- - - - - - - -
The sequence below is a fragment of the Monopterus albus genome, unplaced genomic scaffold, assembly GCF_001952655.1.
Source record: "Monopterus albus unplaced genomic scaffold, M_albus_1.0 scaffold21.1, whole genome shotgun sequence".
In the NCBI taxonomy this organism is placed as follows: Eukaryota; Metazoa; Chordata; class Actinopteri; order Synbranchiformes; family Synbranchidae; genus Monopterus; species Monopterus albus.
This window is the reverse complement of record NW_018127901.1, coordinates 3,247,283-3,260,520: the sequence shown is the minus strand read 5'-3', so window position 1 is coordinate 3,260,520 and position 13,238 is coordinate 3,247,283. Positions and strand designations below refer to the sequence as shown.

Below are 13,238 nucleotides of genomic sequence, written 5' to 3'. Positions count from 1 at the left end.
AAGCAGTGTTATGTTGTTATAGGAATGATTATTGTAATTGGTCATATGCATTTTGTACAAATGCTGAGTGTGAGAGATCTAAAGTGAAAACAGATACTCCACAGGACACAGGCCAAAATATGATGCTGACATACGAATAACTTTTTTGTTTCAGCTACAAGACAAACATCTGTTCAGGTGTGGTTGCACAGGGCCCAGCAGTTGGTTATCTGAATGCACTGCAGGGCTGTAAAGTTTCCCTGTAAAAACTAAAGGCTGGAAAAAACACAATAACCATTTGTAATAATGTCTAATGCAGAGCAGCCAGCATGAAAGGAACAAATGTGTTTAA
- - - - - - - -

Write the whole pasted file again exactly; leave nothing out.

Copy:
The sequence below is a fragment of the Monopterus albus genome, unplaced genomic scaffold, assembly GCF_001952655.1.
Source record: "Monopterus albus unplaced genomic scaffold, M_albus_1.0 scaffold21.1, whole genome shotgun sequence".
In the NCBI taxonomy this organism is placed as follows: Eukaryota; Metazoa; Chordata; class Actinopteri; order Synbranchiformes; family Synbranchidae; genus Monopterus; species Monopterus albus.
This window is the reverse complement of record NW_018127901.1, coordinates 3,247,283-3,260,520: the sequence shown is the minus strand read 5'-3', so window position 1 is coordinate 3,260,520 and position 13,238 is coordinate 3,247,283. Positions and strand designations below refer to the sequence as shown.

Below are 13,238 nucleotides of genomic sequence, written 5' to 3'. Positions count from 1 at the left end.
AAGCAGTGTTATGTTGTTATAGGAATGATTATTGTAATTGGTCATATGCATTTTGTACAAATGCTGAGTGTGAGAGATCTAAAGTGAAAACAGATACTCCACAGGACACAGGCCAAAATATGATGCTGACATACGAATAACTTTTTTGTTTCAGCTACAAGACAAACATCTGTTCAGGTGTGGTTGCACAGGGCCCAGCAGTTGGTTATCTGAATGCACTGCAGGGCTGTAAAGTTTCCCTGTAAAAACTAAAGGCTGGAAAAAACACAATAACCATTTGTAATAATGTCTAATGCAGAGCAGCCAGCATGAAAGGAACAAATGTGTTTAA